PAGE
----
Title

The impact of demographic and perceptual variables on a young adult's decision to be covered by private health insurance

Authors

Authors

J. Cantiello; M. D. Fottler; D. Oetjen;N. J. Zhang

Comments

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Abbreviated Journal Title

BMC Health Serv. Res.

Keywords

Health insurance coverage; Young adults; NONGROUP; COST; Health Care Sciences & Services

Abstract

Background: The large number of uninsured individuals in the United States creates negative consequences for those who are uninsured and for those who are covered by health insurance plans. Young adults between the ages of 18 and 24 are the largest uninsured population subgroup. This subgroup warrants analysis. The major aim of this study is to determine why young adults between the ages of 18 and 24 are the largest uninsured population subgroup. Methods: The present study seeks to determine why young adults between the ages of 18 and 24 are the largest population subgroup that is not covered by private health insurance. Data on perceived health status, perceived need, perceived value, socioeconomic status, gender, and race was obtained from a national sample of 1,340 young adults from the 2005 Medical Expenditure Panel Survey and examined for possible explanatory variables, as well as data on the same variables from a national sample of 1,463 from the 2008 Medical Expenditure Panel Survey. Results: Results of the structural equation model analysis indicate that insurance coverage in the 2005 sample was largely a function of higher socioeconomic status and being a non-minority. Perceived health status, perceived need, perceived value, and gender were not significant predictors of private health insurance coverage in the 2005 sample. However, in the 2008 sample, these indicators changed. Socioeconomic status, minority status, perceived health, perceived need, and perceived value were significant predictors of private health insurance coverage. Conclusions: The results of this study show that coverage by a private health insurance plan in the 2005 sample was largely a matter of having a higher socioeconomic status and having a non-minority status. In 2008 each of the attitudinal variables (perceived health, perceived value, and perceived need) predicted whether subjects carried private insurance. Our findings suggest that among those sampled, the young adult subgroup between the ages of 18 and 24 does not necessarily represent a unique segment of the population, with behaviors differing from the rest of the sample.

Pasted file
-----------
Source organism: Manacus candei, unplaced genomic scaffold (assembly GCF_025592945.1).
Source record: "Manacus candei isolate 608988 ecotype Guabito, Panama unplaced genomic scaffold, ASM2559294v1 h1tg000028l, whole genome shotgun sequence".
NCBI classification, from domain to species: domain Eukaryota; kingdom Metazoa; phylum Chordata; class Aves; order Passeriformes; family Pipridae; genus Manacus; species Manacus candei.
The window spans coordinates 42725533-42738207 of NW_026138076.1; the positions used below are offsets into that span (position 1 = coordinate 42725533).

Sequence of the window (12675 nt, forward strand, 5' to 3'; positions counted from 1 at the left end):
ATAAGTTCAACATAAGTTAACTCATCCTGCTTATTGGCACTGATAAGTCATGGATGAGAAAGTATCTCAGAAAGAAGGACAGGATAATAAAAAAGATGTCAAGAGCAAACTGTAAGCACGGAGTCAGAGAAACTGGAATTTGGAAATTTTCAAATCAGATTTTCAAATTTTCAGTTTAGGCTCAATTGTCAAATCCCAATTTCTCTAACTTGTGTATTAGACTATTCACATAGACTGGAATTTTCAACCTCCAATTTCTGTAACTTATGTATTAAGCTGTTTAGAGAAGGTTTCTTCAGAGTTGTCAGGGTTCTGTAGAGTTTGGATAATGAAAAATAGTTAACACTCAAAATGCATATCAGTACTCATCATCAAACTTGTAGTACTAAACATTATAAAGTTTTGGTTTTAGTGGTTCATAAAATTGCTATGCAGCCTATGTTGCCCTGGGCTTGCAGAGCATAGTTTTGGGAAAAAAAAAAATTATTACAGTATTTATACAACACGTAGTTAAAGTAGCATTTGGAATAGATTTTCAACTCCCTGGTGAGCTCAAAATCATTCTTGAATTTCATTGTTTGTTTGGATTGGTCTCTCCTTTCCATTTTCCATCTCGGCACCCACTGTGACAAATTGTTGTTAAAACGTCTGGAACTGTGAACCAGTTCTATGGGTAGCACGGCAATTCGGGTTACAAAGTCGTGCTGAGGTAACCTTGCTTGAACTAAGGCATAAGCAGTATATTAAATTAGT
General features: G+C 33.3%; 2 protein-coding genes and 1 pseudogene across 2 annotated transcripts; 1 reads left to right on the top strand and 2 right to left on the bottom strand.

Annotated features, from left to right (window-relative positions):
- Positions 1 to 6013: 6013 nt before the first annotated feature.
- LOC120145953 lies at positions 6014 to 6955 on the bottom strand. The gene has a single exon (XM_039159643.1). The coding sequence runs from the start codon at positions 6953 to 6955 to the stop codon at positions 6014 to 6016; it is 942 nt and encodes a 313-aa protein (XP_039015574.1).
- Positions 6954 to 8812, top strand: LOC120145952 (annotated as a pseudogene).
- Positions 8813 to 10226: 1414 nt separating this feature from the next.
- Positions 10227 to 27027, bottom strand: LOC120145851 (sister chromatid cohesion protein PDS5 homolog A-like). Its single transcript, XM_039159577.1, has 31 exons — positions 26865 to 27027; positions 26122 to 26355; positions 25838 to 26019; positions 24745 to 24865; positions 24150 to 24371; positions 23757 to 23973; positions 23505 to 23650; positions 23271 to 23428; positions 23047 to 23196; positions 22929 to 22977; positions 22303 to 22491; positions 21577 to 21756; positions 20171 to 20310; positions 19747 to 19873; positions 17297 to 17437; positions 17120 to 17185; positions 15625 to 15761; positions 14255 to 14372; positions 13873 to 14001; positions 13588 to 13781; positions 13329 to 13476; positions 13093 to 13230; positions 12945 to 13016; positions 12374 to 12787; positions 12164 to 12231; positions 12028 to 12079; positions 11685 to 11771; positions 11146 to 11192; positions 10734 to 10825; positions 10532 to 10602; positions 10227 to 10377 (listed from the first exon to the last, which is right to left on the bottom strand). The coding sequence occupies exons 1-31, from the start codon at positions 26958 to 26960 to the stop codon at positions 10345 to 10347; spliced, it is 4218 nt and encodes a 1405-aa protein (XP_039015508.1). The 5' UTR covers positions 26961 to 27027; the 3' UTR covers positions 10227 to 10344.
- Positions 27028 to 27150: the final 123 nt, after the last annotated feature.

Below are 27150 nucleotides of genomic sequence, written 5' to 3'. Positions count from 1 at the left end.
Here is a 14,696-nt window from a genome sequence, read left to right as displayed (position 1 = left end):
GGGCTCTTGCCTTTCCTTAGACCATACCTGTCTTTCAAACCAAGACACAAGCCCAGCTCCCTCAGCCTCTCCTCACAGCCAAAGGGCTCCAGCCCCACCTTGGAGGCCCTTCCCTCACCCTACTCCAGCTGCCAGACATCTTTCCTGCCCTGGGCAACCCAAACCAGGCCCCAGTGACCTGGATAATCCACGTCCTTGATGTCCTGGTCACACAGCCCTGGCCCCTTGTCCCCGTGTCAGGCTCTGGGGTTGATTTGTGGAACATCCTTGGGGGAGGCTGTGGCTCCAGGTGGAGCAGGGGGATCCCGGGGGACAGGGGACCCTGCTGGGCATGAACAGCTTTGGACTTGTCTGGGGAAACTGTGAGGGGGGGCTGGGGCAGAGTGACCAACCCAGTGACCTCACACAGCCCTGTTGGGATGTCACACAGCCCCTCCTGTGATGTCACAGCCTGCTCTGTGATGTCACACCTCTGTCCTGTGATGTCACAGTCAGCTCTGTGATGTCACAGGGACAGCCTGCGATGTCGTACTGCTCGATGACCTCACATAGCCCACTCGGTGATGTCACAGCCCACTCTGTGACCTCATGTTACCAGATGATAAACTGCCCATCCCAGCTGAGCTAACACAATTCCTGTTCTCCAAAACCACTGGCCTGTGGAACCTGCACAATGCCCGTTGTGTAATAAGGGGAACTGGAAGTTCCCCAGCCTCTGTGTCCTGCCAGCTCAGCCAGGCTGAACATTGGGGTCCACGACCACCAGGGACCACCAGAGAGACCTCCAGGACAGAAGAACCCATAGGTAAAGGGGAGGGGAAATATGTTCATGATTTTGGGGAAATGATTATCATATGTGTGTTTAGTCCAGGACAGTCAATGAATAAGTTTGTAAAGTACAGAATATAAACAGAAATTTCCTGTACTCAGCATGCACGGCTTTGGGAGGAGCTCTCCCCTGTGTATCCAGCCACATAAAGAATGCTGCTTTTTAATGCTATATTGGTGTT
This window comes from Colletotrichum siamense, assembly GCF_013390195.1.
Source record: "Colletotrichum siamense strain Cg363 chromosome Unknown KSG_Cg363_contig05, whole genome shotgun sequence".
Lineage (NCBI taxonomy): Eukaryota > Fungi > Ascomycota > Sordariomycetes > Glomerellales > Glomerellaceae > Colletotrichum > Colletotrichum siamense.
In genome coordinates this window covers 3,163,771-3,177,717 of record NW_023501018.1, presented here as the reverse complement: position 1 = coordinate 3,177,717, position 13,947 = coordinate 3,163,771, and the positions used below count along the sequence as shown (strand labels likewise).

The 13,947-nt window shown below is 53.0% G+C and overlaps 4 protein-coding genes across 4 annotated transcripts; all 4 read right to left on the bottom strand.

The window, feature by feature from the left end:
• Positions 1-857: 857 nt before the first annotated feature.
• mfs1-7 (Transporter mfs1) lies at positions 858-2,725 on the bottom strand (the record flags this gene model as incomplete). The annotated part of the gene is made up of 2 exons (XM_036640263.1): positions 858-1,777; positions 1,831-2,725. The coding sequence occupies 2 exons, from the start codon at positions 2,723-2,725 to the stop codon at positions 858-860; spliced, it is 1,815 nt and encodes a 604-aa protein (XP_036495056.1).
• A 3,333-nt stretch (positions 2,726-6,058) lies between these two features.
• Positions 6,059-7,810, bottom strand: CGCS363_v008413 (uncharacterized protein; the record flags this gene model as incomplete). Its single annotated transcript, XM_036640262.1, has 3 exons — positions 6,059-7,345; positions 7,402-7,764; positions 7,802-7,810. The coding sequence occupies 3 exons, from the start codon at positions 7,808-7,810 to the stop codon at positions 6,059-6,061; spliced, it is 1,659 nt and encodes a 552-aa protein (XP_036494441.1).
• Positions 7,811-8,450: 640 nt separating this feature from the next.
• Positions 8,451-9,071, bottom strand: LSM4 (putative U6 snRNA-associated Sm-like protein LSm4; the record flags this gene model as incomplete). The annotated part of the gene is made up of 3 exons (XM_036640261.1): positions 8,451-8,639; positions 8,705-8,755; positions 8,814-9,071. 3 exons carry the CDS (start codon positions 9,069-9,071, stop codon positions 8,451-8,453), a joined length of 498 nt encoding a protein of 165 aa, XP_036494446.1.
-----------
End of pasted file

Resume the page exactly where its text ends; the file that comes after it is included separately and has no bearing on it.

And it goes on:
Journal Title

Bmc Health Services Research

Volume

15

Publication Date

1-1-2015

Document Type

Article

Language

English

First Page

15

WOS Identifier

WOS:000354844000001

ISSN

1472-6963

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